Like Kodak, Xerox and Black Berry, we can all become blind sided by our own success. And as I have mentioned in my last blog, there are many organizational strengths that can turn into blind spots, if we don’t give them close attention. Thus, in this blog, I am going to provide you with some pointers through which you can keep reinventing your organization, and don’t become the victim of your own success.
Think outside the box: Even though your business is doing excellent, you should always keep looking for improvement opportunities around you, and keep yourself open to change. Make sure to frequently ask these questions to yourself: What business are we in? How do we create value? Who are our new competitors? Where is our market heading? What new behaviors our customers are displaying? Etc. If you have the budget for it, make sure to hire third party contractors every other year to provide their overall opinion on the company’s products, services and overall health. This practice will not only give you an outsider’s unbiased opinion, but it might also give you some improvement opportunities existing within the organization at this time. If you don’t have that much extra cash to spend on, you should at least have the meeting within your senior leadership, twice (or thrice) a year, and ask these specific questions. You will be surprised on what you find out.
Encourage disruptive behavior: In order to continually improve your existing and established processes, you need to create a disruptive culture within your organization, which can help you motivate your employees and encourage them to think outside the box. Obviously, this cultural change is not an overnight process, neither there is a magic wand that can make this happen faster. Some of the subtle ways through which you can implement this cultural change are.. (1) Go undercover. Keep aside one day in a quarter, where you cancel all of your meetings for a day, and let your employees give you the work orders for a day. This approach will not only help you to improve your repo with your employees, but it will also help you identify all of the inefficiencies in your existing processes. (2) Encourage your employees to research about new innovations, and provide them incentives to think outside the box. Give them some training time to learn new things on their own. If possible, try to provide tuition reimbursements. You will be surprised with all the innovative techniques that they bring back with them.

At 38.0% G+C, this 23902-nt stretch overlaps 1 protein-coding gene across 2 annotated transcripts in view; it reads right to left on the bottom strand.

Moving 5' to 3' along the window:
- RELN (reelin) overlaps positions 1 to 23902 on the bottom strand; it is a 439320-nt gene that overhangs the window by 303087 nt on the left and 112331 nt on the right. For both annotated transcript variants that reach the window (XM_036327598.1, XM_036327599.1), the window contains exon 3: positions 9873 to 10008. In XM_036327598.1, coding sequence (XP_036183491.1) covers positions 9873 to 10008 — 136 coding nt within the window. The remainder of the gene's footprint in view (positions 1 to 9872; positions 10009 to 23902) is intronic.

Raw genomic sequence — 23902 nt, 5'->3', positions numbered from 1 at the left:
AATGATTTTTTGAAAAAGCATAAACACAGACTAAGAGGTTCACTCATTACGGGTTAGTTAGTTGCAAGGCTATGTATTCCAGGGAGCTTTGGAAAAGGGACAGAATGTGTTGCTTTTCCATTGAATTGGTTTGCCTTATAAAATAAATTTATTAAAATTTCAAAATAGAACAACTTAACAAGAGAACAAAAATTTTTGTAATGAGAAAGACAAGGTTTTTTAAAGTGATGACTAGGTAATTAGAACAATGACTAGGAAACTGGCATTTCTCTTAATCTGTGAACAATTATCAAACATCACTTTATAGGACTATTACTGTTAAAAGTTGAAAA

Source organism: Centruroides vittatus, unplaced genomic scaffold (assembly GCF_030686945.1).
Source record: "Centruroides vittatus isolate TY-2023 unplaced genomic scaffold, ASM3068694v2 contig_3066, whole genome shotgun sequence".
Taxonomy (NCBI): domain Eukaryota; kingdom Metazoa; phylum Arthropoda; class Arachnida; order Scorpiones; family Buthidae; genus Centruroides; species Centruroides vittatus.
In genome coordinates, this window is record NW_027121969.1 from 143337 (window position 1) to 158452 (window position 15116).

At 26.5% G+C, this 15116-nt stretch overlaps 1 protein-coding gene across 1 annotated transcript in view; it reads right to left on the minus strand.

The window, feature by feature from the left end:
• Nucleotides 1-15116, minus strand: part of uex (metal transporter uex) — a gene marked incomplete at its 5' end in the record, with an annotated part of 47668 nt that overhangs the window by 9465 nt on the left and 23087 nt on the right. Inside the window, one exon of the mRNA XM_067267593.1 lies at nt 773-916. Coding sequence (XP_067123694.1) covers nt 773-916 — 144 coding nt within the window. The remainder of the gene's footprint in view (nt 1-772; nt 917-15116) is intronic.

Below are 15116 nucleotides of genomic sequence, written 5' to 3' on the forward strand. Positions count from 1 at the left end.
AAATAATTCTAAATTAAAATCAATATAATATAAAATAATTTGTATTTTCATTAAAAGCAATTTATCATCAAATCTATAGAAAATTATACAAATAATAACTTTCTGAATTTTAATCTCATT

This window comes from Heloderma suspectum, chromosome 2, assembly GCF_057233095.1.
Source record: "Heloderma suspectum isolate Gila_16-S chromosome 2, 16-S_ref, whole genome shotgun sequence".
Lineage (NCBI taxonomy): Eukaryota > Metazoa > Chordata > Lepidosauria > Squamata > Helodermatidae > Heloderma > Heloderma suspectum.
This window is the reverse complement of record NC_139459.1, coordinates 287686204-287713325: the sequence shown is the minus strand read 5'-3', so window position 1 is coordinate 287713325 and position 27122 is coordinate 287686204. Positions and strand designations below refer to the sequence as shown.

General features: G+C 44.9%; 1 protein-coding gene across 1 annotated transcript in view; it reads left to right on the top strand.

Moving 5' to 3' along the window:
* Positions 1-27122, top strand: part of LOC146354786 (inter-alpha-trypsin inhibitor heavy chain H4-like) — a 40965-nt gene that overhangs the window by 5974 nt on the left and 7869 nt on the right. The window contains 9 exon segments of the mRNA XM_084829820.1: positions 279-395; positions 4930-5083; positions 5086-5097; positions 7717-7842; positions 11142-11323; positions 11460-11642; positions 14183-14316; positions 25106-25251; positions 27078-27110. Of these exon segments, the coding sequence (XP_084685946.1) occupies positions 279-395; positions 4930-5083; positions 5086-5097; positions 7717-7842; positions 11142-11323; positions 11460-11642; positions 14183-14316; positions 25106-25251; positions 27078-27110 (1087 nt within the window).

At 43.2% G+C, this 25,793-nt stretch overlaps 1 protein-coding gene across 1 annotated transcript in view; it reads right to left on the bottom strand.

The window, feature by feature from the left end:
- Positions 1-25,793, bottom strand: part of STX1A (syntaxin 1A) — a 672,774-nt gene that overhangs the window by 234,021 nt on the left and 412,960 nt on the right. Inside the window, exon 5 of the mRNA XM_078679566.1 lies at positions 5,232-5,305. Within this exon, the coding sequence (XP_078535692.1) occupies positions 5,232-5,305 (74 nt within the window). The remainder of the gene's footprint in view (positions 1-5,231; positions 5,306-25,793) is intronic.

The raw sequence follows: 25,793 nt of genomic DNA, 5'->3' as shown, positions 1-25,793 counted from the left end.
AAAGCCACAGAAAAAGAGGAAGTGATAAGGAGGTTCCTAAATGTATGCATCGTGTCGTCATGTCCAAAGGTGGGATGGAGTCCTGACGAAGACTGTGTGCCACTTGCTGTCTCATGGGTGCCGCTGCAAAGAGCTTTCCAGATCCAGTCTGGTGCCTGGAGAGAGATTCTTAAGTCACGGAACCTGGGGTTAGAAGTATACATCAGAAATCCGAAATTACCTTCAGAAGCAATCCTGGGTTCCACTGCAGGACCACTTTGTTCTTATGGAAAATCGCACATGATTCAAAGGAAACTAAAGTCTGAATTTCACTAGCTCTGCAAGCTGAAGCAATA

Talk to your existing customers: Most companies are so focused in expanding their business and going after new customers that they sometimes forget to value their existing customers. Surprisingly, some of the best ideas come from your own customers rather than your employees. And hence, it is very important to listen to your existing customers than completely focusing your attention on growing your business by acquiring new customers. Obviously, your customers are not always going to tell you what are the risks that your business is going to face in the future, but you can at least estimate those risks based on your customer’s feedback. Take T-Mobile for example, when they started to listen to their customers, they changed the entire mobile industry through their “uncarrier” movement. On the contrary, look at Black Berry; if they would have listened to their customers and recognized the need for touch-phone touch with the third party app development support, then they wouldn’t be in this difficult financial situation today.
Obviously, no one can eliminate all blind spots that your organization will face, but you can take proactive steps to lessen risks associated with it. I hope, my blog can help you in minimizing these risk factors. Let me know, if you have any other ideas through which we can eliminate our organizational blind spots further. Thanks – Bhavin Gandhi